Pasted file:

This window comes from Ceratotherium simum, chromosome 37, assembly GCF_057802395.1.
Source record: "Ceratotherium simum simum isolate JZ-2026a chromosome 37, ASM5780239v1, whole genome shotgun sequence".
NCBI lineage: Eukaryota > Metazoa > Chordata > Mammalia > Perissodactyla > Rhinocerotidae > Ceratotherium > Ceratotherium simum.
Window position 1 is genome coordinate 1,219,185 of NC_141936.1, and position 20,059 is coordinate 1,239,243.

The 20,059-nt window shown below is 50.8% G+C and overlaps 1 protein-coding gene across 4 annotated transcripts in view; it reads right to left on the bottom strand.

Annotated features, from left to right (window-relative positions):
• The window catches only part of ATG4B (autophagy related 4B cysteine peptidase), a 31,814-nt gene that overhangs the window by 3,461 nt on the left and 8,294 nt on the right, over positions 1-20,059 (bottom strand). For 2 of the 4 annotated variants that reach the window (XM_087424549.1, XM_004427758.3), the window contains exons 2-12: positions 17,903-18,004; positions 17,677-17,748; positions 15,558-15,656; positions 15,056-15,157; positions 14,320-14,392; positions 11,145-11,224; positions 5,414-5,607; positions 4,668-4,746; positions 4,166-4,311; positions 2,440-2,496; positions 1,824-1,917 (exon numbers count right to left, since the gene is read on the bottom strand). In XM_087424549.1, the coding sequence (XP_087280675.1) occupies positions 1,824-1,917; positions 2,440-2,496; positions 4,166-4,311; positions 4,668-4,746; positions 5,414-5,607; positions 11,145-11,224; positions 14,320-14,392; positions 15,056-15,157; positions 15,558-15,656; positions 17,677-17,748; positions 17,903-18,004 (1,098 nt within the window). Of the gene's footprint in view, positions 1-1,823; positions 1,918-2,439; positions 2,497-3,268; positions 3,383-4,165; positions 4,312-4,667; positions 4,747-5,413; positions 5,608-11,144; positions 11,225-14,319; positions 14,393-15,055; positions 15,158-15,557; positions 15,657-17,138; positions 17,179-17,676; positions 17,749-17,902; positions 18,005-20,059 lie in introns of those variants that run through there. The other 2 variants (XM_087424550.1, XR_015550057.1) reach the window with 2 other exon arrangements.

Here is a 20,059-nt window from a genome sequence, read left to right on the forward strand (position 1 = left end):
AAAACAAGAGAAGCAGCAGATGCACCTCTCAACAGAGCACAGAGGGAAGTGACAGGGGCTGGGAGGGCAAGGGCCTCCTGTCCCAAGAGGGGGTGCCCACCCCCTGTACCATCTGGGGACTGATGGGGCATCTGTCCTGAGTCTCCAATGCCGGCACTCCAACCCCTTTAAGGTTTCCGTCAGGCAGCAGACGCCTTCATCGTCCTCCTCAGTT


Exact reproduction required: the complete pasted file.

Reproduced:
This window comes from Ceratotherium simum, chromosome 37, assembly GCF_057802395.1.
Source record: "Ceratotherium simum simum isolate JZ-2026a chromosome 37, ASM5780239v1, whole genome shotgun sequence".
NCBI lineage: Eukaryota > Metazoa > Chordata > Mammalia > Perissodactyla > Rhinocerotidae > Ceratotherium > Ceratotherium simum.
Window position 1 is genome coordinate 1,219,185 of NC_141936.1, and position 20,059 is coordinate 1,239,243.

The 20,059-nt window shown below is 50.8% G+C and overlaps 1 protein-coding gene across 4 annotated transcripts in view; it reads right to left on the bottom strand.

Annotated features, from left to right (window-relative positions):
• The window catches only part of ATG4B (autophagy related 4B cysteine peptidase), a 31,814-nt gene that overhangs the window by 3,461 nt on the left and 8,294 nt on the right, over positions 1-20,059 (bottom strand). For 2 of the 4 annotated variants that reach the window (XM_087424549.1, XM_004427758.3), the window contains exons 2-12: positions 17,903-18,004; positions 17,677-17,748; positions 15,558-15,656; positions 15,056-15,157; positions 14,320-14,392; positions 11,145-11,224; positions 5,414-5,607; positions 4,668-4,746; positions 4,166-4,311; positions 2,440-2,496; positions 1,824-1,917 (exon numbers count right to left, since the gene is read on the bottom strand). In XM_087424549.1, the coding sequence (XP_087280675.1) occupies positions 1,824-1,917; positions 2,440-2,496; positions 4,166-4,311; positions 4,668-4,746; positions 5,414-5,607; positions 11,145-11,224; positions 14,320-14,392; positions 15,056-15,157; positions 15,558-15,656; positions 17,677-17,748; positions 17,903-18,004 (1,098 nt within the window). Of the gene's footprint in view, positions 1-1,823; positions 1,918-2,439; positions 2,497-3,268; positions 3,383-4,165; positions 4,312-4,667; positions 4,747-5,413; positions 5,608-11,144; positions 11,225-14,319; positions 14,393-15,055; positions 15,158-15,557; positions 15,657-17,138; positions 17,179-17,676; positions 17,749-17,902; positions 18,005-20,059 lie in introns of those variants that run through there. The other 2 variants (XM_087424550.1, XR_015550057.1) reach the window with 2 other exon arrangements.

Here is a 20,059-nt window from a genome sequence, read left to right on the forward strand (position 1 = left end):
AAAACAAGAGAAGCAGCAGATGCACCTCTCAACAGAGCACAGAGGGAAGTGACAGGGGCTGGGAGGGCAAGGGCCTCCTGTCCCAAGAGGGGGTGCCCACCCCCTGTACCATCTGGGGACTGATGGGGCATCTGTCCTGAGTCTCCAATGCCGGCACTCCAACCCCTTTAAGGTTTCCGTCAGGCAGCAGACGCCTTCATCGTCCTCCTCAGTT